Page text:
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The essential lyric works of the great Elizabethan playwright--newly revised and updated
Though best known for his plays--and for courting danger as a homosexual, a spy, and an outspoken atheist--Christopher Marlowe was also an accomplished and celebrated poet. This long-awaited updated and revised edition of his poems and translations contains his complete lyric works--from his translations of Ovidian elegies to his most famous poem, "The Passionate Shepherd to His Love," to the impressive epic mythological poem "Hero and Leander."
For more than seventy years, Penguin has been the leading publisher of classic literature in the English-speaking world. With more than 1,700 titles, Penguin Classics represents a global bookshelf of the best works throughout history and across genres and disciplines. Readers trust the series to provide authoritative texts enhanced by introductions and notes by distinguished scholars and contemporary authors, as well as up-to-date translations by award-winning translators.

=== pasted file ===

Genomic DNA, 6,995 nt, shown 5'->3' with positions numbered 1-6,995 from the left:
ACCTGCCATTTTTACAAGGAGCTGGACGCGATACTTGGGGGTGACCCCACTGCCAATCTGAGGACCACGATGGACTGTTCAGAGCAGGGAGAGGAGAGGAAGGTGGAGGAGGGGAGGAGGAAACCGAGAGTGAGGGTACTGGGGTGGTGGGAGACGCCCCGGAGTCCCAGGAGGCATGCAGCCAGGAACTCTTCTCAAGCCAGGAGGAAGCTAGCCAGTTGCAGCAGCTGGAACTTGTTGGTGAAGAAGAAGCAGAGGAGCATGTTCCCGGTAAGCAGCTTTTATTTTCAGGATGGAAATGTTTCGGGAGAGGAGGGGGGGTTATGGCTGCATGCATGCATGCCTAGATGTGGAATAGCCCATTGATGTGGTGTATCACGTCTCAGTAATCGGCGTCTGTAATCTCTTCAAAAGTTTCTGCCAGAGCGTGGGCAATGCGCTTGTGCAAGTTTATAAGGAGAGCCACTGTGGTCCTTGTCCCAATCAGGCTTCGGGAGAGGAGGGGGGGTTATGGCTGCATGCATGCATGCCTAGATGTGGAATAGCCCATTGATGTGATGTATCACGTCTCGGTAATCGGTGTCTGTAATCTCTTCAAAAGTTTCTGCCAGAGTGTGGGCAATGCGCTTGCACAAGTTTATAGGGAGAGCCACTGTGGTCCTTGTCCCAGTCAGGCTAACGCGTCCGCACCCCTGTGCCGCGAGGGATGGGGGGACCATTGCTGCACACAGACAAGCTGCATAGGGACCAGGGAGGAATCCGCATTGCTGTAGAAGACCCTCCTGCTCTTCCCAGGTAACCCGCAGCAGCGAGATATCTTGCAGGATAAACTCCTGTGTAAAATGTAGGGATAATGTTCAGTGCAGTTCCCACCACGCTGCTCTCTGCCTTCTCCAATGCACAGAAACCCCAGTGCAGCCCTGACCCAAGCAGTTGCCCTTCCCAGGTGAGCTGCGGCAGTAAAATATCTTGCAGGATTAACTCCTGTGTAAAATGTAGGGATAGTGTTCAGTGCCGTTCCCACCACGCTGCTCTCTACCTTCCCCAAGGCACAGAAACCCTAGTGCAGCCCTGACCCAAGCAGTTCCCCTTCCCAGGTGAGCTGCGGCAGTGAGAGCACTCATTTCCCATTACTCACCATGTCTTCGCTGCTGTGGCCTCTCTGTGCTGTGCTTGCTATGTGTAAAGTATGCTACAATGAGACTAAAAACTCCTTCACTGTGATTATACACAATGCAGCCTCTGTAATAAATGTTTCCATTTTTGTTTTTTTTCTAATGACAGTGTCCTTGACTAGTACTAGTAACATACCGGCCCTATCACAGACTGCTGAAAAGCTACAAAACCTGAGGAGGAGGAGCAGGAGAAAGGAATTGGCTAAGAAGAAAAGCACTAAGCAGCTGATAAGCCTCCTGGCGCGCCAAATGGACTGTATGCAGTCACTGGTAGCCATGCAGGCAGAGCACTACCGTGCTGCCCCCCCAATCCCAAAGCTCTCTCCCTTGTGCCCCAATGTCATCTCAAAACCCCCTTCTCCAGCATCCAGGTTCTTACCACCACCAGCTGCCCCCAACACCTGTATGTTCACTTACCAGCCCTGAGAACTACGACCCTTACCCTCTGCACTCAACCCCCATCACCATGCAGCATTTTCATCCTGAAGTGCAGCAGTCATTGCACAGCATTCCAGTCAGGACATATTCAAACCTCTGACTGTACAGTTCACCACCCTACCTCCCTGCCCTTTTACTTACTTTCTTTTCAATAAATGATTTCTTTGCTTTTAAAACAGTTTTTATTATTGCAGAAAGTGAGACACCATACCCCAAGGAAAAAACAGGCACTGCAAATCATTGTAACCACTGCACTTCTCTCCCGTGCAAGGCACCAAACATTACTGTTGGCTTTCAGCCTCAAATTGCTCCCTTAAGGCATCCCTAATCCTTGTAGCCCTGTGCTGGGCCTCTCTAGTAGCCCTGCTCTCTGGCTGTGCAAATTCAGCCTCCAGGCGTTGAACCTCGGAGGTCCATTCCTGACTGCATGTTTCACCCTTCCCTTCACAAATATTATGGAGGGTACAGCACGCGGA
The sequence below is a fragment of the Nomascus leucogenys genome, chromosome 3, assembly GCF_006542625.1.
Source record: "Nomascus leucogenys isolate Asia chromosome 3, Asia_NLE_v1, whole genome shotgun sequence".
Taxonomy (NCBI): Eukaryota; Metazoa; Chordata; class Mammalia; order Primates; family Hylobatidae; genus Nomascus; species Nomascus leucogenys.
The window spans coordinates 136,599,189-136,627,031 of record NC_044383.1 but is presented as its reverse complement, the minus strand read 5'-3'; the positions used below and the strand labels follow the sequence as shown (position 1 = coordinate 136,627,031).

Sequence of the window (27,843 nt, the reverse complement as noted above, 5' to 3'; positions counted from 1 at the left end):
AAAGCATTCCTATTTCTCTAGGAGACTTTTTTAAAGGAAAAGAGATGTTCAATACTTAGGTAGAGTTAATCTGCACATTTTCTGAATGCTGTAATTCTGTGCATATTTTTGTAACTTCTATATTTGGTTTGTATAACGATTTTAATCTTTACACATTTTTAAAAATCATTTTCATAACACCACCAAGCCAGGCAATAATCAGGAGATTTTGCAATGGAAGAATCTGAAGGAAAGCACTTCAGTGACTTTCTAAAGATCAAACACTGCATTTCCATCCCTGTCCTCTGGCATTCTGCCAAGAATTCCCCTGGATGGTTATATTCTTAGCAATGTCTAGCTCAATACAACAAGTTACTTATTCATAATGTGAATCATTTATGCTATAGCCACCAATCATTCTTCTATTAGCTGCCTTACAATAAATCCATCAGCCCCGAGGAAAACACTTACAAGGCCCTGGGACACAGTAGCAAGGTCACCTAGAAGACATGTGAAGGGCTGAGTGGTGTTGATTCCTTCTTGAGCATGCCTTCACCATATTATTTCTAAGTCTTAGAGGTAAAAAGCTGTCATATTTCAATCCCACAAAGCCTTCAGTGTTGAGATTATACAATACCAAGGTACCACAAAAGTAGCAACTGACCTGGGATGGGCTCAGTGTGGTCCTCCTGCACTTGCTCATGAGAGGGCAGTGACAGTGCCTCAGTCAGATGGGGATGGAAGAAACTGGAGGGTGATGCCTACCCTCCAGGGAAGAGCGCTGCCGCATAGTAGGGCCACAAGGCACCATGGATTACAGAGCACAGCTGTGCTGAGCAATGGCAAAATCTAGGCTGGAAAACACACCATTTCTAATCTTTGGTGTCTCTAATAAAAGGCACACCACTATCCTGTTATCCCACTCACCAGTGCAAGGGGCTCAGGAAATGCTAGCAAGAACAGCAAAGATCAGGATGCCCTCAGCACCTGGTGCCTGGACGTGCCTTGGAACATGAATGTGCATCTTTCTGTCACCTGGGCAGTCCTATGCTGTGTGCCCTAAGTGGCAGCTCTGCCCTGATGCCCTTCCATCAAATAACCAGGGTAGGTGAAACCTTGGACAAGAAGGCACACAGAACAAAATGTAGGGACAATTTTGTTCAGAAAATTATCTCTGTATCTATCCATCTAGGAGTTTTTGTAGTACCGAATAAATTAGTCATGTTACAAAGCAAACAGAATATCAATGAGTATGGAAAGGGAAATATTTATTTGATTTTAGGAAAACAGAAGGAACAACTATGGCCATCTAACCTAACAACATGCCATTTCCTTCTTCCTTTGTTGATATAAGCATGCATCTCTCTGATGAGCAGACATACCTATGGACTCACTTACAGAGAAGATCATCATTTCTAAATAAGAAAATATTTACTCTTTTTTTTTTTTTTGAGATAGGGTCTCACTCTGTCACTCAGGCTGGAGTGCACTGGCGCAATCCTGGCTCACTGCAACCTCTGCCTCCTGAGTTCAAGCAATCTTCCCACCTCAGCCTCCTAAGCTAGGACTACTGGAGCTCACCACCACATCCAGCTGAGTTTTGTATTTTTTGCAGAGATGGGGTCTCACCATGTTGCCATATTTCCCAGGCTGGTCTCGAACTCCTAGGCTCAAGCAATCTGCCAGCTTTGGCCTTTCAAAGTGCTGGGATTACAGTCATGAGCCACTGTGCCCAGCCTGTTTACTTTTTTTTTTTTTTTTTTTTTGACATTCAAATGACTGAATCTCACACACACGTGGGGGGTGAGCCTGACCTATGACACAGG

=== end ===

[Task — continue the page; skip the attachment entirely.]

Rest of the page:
Christopher Marlowe (1564-1593) was born in Canterbury the year of Shakespeare’s birth. Like Shakespeare, he was of a prosperous middle-class family, but unlike Shakespeare he went to a university, Corpus Christi College, Cambridge, where he received the bachelor’s degree in 1584 and the master’s degree in 1587. The terms of his scholarship implied that he was preparing for the clergy but he did not become a clergyman. Shortly before he received his M.A. the University seems to have wished to withhold it, apparently suspecting him of conversion to Roman Catholicism, but the Queen’s Privy Council intervened on his behalf, stating that he “had done her majesty good service” and had been employed “in matters touching the benefit of the country.” His precise service is unknown. After Cambridge, Marlowe went to London, where he apparently lived a turbulent life (he had two brushes with the law and was said to be disreputable) while pursuing a career as a dramatist. He wrote seven plays--the dates of which are uncertain--before he was yet again in legal difficulties: he was arrested in 1593, accused of atheism. He was not imprisoned, and before his case could be decided he was dead, having been stabbed in a tavern while quarreling over the bill.